While little boys tend to be more direct, physical and violent, little girls tend to more manipulative, calculating and spiteful behaviour. On the other hand, women have been traditionally believed to be more moral, responsible and prudent than men. But all that has been destroyed, alas, by modern feminism.

Violence

In the 19th century, the early feminist pioneers thought their struggle would count for nothing if women merely used their newfound political freedom to emulate dissolute male behaviour.

But that is precisely what has happened. With sexual equality being redefined as identicality, women and girls were told that women’s liberation meant behaving just like men.

This gave rise to the ‘ladette’ culture among girls of sexual promiscuity, heavy drinking, smoking, swearing and violence.

At the same time, women and girls were encouraged to think of themselves as able to do without men, who were vilified on a spectrum ranging from emotionally illiterate to rapist and child abuser.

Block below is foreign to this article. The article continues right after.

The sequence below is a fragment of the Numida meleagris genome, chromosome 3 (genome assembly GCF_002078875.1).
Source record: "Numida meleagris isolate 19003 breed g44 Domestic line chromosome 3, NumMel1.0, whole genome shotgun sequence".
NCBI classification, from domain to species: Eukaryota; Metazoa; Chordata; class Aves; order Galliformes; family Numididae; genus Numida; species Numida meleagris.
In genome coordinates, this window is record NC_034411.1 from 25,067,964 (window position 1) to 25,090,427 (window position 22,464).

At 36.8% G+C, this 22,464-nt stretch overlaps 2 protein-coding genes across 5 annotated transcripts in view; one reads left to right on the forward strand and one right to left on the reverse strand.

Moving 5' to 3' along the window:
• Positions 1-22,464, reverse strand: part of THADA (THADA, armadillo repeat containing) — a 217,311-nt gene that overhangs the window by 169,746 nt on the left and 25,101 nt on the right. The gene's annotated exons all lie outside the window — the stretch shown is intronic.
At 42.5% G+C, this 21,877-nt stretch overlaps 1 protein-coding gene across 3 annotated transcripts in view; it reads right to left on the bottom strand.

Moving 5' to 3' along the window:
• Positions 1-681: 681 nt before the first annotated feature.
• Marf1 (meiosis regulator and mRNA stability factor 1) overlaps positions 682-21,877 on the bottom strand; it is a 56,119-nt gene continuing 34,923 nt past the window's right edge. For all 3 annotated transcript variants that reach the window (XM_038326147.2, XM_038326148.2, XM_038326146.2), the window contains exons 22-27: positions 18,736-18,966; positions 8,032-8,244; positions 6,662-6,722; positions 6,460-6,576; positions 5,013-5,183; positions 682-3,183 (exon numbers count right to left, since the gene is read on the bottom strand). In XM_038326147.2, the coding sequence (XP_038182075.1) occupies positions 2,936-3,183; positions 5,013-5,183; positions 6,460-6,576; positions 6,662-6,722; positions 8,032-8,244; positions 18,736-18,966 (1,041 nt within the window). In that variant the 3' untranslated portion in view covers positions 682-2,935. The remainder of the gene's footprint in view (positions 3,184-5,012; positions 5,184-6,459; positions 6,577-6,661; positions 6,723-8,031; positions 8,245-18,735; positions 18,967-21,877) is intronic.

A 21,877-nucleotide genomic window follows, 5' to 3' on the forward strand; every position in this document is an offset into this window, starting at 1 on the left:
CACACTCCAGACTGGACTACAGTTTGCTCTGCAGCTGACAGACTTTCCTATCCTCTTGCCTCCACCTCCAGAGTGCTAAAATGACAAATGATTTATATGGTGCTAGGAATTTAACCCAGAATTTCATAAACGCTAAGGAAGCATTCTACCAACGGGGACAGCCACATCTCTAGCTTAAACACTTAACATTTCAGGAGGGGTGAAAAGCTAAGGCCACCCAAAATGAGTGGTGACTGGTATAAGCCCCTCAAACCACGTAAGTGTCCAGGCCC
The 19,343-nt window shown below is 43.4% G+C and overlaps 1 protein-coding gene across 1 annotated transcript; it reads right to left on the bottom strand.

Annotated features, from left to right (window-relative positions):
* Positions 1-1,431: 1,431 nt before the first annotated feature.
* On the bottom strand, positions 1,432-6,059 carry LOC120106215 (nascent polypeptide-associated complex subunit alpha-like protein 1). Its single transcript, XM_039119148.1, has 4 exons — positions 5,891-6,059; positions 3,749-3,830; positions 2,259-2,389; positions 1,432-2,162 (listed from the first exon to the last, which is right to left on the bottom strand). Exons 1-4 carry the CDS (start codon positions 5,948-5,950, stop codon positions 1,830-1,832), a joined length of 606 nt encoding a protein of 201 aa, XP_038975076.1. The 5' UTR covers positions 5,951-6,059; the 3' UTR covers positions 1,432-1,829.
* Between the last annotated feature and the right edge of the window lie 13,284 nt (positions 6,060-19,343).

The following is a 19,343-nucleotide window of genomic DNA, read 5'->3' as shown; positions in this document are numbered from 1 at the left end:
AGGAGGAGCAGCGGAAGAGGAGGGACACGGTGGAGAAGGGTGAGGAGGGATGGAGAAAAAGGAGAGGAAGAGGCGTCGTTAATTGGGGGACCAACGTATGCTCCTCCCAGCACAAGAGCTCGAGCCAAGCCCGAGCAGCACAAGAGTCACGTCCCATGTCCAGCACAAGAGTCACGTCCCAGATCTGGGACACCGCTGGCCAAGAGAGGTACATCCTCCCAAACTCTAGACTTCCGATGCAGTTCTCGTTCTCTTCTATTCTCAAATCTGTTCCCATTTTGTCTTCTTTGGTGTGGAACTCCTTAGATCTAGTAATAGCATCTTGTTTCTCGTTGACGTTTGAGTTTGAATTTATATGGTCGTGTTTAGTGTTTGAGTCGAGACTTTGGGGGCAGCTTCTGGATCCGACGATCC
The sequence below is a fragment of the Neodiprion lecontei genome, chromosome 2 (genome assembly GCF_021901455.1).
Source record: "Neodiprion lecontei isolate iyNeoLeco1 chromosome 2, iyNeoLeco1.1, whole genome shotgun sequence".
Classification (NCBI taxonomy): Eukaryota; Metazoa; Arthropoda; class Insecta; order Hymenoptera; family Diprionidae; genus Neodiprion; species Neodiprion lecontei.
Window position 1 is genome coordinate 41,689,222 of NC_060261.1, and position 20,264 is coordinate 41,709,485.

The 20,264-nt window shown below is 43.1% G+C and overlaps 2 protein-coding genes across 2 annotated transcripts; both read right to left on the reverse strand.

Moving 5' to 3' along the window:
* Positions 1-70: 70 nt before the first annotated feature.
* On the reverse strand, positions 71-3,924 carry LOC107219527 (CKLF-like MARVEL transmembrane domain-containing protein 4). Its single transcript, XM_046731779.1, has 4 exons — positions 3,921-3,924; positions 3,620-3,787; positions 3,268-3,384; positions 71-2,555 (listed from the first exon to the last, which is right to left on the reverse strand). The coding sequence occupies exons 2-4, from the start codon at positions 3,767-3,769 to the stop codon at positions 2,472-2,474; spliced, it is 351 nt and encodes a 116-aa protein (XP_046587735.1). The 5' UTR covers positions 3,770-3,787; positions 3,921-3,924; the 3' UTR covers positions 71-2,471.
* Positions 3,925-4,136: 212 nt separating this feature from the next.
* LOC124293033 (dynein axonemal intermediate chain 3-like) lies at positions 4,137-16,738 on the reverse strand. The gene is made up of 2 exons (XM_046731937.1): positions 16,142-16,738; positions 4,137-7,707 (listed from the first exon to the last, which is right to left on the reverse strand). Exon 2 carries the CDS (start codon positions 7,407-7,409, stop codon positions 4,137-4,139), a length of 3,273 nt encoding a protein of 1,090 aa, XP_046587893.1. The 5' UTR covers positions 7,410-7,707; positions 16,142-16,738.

Those pushing non-judgmental ‘lifestyle choices’ told women and girls it was their right to bring up children without fathers. This amounted to nothing less than telling them they were entitled to cause harm and distress to the children who depended upon their parents for care and protection.

In other words, as Dr Wright commented, the ladette culture entailed a total lack of both self-respect and respect for others.

But this surely goes way beyond the behaviour of women. Increasingly, Britain is displaying a general culture of cruelty, indifference and even sadism.

You can see it on TV in the countless shows — ‘reality TV’ and others — which seek to exploit precisely those horrible characteristics.

This cynical and devastating brutalisation of popular attitudes derives in turn from the moral vacuum of the ‘me society’ which is now to be found in just about every aspect of contemporary life.

Often, people are genuinely astonished to be told how much hurt they may have caused someone else by their own behaviour. And that’s because — frighteningly — more and more are simply unaware of other people’s feelings at all.